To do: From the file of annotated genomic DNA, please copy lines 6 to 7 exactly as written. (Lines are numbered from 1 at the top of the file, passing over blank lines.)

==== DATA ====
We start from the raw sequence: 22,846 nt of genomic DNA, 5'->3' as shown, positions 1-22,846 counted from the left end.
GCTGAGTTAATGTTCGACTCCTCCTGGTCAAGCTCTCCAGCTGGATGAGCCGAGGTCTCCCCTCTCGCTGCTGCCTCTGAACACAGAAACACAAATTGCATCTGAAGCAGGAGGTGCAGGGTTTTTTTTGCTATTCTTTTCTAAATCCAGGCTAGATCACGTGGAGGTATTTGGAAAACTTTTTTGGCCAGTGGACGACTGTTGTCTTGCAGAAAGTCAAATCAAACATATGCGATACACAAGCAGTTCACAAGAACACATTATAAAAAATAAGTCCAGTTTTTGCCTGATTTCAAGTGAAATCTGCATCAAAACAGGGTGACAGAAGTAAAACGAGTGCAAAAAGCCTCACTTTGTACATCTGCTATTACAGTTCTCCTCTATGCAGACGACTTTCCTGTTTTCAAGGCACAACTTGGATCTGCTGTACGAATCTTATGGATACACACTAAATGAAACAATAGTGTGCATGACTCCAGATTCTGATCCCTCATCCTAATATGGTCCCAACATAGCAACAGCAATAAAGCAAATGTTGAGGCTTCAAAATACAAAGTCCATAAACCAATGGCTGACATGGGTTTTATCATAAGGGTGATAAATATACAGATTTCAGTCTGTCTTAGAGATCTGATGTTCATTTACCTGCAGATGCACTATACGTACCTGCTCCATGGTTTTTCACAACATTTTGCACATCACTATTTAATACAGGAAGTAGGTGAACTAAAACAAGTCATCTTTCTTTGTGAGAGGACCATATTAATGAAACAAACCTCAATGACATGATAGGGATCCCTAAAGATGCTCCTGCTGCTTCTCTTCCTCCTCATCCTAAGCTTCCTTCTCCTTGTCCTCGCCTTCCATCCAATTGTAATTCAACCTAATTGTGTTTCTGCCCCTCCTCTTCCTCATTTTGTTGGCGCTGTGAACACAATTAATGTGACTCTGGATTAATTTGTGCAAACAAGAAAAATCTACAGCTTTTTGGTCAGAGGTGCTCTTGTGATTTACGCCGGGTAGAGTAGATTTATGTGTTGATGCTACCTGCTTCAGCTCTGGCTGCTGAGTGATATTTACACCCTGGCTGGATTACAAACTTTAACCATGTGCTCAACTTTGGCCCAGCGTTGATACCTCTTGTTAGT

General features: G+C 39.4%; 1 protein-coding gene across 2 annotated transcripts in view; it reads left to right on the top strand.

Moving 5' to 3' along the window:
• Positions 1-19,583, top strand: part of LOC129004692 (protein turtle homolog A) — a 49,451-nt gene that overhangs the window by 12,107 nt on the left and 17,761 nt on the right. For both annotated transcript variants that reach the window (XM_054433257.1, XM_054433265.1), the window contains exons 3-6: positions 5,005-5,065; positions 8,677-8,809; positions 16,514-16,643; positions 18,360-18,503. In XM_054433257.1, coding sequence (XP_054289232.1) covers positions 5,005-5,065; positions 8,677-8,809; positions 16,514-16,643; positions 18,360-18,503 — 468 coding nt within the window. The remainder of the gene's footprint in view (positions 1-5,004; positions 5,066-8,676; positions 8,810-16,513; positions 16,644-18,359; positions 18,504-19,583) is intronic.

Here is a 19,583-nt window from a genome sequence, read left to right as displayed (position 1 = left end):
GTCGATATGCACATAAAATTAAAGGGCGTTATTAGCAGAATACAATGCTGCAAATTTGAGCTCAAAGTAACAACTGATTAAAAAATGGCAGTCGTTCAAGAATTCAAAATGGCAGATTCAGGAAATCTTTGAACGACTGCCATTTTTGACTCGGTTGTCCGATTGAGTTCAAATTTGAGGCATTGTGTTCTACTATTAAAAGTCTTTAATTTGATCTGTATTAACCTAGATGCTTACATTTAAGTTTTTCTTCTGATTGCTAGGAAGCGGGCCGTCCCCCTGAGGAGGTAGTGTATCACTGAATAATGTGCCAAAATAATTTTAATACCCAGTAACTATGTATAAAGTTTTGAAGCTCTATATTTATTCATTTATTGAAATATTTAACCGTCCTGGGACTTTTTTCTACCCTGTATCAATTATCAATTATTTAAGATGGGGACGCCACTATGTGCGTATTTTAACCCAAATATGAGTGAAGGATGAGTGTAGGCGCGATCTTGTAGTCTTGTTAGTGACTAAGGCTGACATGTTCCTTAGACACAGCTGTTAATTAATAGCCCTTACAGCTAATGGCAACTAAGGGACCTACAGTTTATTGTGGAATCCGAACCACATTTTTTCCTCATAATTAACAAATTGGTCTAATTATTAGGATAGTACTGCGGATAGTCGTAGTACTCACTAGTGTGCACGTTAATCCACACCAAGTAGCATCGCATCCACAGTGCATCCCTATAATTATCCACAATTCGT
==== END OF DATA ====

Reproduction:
Here is a 19,583-nt window from a genome sequence, read left to right as displayed (position 1 = left end):
GTCGATATGCACATAAAATTAAAGGGCGTTATTAGCAGAATACAATGCTGCAAATTTGAGCTCAAAGTAACAACTGATTAAAAAATGGCAGTCGTTCAAGAATTCAAAATGGCAGATTCAGGAAATCTTTGAACGACTGCCATTTTTGACTCGGTTGTCCGATTGAGTTCAAATTTGAGGCATTGTGTTCTACTATTAAAAGTCTTTAATTTGATCTGTATTAACCTAGATGCTTACATTTAAGTTTTTCTTCTGATTGCTAGGAAGCGGGCCGTCCCCCTGAGGAGGTAGTGTATCACTGAATAATGTGCCAAAATAATTTTAATACCCAGTAACTATGTATAAAGTTTTGAAGCTCTATATTTATTCATTTATTGAAATATTTAACCGTCCTGGGACTTTTTTCTACCCTGTATCAATTATCAATTATTTAAGATGGGGACGCCACTATGTGCGTATTTTAACCCAAATATGAGTGAAGGATGAGTGTAGGCGCGATCTTGTAGTCTTGTTAGTGACTAAGGCTGACATGTTCCTTAGACACAGCTGTTAATTAATAGCCCTTACAGCTAATGGCAACTAAGGGACCTACAGTTTATTGTGGAATCCGAACCACATTTTTTCCTCATAATTAACAAATTGGTCTAATTATTAGGATAGTACTGCGGATAGTCGTAGTACTCACTAGTGTGCACGTTAATCCACACCAAGTAGCATCGCATCCACAGTGCATCCCTATAATTATCCACAATTCGT